Birth Parents Rights After Adoption

Essay by EssaySwap ContributorCollege, Undergraduate February 2008

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There are millions of babies put up for adoption every year. The reasons can range from teen pregnancy to a drug-abusing woman that just doesn't care. There are many couples that work very hard to adopt these children. The most common reason is they are not fortunate enough to conceive on their own. The birth parents chose to give up their rights when the adoption was finalized, for whatever reason. The birth parents reclaiming a child after adoption not only destroy the life of the child, but also the lives of the adoptive parents.

Because the biological parents gave birth to and have the same blood type does not make them the true parents. The parents are the one who actually raised him and cared for him; the one who nurtured and loved him unconditionally. When a child is adopted, the adoptive parents are the only parents he really knows.

If the birth parents were to reclaim the child, the child would be forced to live with complete strangers. It would mess with him emotionally and mentally. Because the child is ripped away from the only people he knows to be his parents could be psychologically damaging to the child. It would be completely devastating to the adoptive parents, because they would be losing the child they chose to be their own. They were there for his first word, first birthday, first step, first fall, first hair cut, and first of everything. They would be losing a part of themselves.

Since the biological parents care about the child enough to get him back, then they should care enough to consider whether it is in the best interest for the child to be taken away from the only people that he knows to be his family. Children need stability and security. It is a very crucial part of their development and well being at an early age. Children need a nurturing environment; unresolved and lengthy court proceedings are not in children's best interest. Instead of trying to take the child back, they should consider discussing visitation rights with the adoptive parents. They can become a part of the child's life without having to completely change and destroy the child's life.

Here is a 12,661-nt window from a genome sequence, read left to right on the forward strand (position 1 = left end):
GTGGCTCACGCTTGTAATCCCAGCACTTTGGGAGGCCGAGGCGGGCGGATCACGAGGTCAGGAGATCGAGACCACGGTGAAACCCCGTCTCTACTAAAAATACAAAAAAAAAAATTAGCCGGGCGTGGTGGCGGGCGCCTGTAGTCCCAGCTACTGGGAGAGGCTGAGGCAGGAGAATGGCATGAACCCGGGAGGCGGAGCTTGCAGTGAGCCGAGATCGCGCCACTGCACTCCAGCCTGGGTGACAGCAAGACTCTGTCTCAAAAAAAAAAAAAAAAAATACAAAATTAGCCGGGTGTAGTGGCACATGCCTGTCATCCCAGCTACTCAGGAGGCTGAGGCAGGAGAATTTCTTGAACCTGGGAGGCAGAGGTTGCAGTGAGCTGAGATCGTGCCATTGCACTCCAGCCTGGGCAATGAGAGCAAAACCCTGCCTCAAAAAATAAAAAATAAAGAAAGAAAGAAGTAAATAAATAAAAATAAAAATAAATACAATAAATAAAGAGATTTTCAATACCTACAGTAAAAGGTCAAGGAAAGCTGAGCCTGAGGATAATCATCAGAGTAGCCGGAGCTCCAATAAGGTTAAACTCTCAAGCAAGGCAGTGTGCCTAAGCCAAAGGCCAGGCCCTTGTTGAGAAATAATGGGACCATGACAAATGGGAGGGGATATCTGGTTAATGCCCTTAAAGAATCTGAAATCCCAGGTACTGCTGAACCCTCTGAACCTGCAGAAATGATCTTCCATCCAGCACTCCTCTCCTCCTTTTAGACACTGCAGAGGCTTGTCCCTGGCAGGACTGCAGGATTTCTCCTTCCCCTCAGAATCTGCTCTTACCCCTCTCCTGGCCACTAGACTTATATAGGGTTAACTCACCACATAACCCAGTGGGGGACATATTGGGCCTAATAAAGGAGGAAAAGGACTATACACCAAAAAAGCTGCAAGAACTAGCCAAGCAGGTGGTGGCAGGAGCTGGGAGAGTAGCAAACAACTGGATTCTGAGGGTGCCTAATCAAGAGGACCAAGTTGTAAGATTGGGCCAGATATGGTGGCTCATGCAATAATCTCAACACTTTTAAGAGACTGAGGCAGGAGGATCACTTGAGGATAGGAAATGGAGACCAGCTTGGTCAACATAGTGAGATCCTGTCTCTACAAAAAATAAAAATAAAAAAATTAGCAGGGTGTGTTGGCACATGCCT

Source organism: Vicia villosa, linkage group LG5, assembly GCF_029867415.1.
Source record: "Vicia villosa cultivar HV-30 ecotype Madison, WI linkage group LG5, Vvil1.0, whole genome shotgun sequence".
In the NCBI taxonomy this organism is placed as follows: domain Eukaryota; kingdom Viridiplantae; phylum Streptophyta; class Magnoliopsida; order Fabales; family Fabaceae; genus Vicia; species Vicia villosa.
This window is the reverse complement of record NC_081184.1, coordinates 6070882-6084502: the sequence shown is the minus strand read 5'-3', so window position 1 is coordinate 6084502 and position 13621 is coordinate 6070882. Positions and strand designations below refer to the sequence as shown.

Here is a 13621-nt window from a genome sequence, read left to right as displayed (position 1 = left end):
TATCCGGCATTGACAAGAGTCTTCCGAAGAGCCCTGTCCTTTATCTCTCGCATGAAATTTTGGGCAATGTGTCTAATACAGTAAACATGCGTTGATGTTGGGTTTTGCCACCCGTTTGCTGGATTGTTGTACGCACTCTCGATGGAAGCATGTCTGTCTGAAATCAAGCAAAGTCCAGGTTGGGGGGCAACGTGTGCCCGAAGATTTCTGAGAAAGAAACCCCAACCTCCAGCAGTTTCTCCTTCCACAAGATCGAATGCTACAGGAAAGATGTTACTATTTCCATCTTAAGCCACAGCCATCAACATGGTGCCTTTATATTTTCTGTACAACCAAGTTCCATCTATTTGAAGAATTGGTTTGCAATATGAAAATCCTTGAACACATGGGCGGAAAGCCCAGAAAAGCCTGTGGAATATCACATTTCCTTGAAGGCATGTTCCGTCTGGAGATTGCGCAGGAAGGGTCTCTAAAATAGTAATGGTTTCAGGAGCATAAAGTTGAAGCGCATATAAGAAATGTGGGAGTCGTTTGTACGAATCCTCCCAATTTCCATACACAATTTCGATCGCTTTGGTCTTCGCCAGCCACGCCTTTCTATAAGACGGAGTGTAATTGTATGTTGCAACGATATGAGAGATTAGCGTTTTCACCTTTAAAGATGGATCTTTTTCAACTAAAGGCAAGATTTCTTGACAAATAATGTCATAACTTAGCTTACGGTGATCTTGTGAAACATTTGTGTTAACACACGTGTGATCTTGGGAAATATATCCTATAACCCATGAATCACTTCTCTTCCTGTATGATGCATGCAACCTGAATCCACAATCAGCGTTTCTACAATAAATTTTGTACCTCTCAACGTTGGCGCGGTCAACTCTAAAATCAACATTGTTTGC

Certainly, if the child has only been released for adoption, but has not been adopted by someone, then the parents should have every right to reclaim their rights. For the child's sake, they should be given the privilege of spending the rest of their life with their birth parents. In this case, the child has not had time to develop a relationship with any other families, and he should have every chance to be with and bond with his birth parents. Once the child has been adopted out and has become attached to the adoptive parents, then having the birth parents reclaim him would completely disrupt his life. It would not be beneficial to the child after the adoption has been finalized and he has shared a bond with his adoptive parents.

In conclusion, the birth parents chose to give up their child for adoption, so they should not be allowed to reclaim those rights just because they think they are ready now. The well being of the child should be the first and foremost thing considered. The child should be able to stay with the parents he knows. The one who raised him, cared for him, and chose him.